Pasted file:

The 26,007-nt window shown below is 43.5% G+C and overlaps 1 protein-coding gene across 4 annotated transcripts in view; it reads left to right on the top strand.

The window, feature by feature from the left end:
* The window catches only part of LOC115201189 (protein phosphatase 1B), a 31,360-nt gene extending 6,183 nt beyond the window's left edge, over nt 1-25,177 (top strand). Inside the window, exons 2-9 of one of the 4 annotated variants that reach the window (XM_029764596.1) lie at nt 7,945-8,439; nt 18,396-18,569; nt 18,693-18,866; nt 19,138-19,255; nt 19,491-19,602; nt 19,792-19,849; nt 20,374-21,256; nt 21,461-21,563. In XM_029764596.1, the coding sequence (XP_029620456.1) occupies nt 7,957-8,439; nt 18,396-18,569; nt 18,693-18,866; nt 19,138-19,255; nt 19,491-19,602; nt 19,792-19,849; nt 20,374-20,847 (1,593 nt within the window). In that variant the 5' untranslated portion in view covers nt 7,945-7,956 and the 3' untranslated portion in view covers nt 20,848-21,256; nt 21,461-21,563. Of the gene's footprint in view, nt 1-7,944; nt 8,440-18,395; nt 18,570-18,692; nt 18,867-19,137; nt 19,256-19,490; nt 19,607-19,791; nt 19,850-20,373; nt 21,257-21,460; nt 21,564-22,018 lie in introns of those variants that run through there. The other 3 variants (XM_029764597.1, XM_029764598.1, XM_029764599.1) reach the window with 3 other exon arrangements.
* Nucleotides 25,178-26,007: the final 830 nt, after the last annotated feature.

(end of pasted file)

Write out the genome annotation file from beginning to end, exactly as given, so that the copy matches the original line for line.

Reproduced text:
The 26,007-nt window shown below is 43.5% G+C and overlaps 1 protein-coding gene across 4 annotated transcripts in view; it reads left to right on the top strand.

The window, feature by feature from the left end:
* The window catches only part of LOC115201189 (protein phosphatase 1B), a 31,360-nt gene extending 6,183 nt beyond the window's left edge, over nt 1-25,177 (top strand). Inside the window, exons 2-9 of one of the 4 annotated variants that reach the window (XM_029764596.1) lie at nt 7,945-8,439; nt 18,396-18,569; nt 18,693-18,866; nt 19,138-19,255; nt 19,491-19,602; nt 19,792-19,849; nt 20,374-21,256; nt 21,461-21,563. In XM_029764596.1, the coding sequence (XP_029620456.1) occupies nt 7,957-8,439; nt 18,396-18,569; nt 18,693-18,866; nt 19,138-19,255; nt 19,491-19,602; nt 19,792-19,849; nt 20,374-20,847 (1,593 nt within the window). In that variant the 5' untranslated portion in view covers nt 7,945-7,956 and the 3' untranslated portion in view covers nt 20,848-21,256; nt 21,461-21,563. Of the gene's footprint in view, nt 1-7,944; nt 8,440-18,395; nt 18,570-18,692; nt 18,867-19,137; nt 19,256-19,490; nt 19,607-19,791; nt 19,850-20,373; nt 21,257-21,460; nt 21,564-22,018 lie in introns of those variants that run through there. The other 3 variants (XM_029764597.1, XM_029764598.1, XM_029764599.1) reach the window with 3 other exon arrangements.
* Nucleotides 25,178-26,007: the final 830 nt, after the last annotated feature.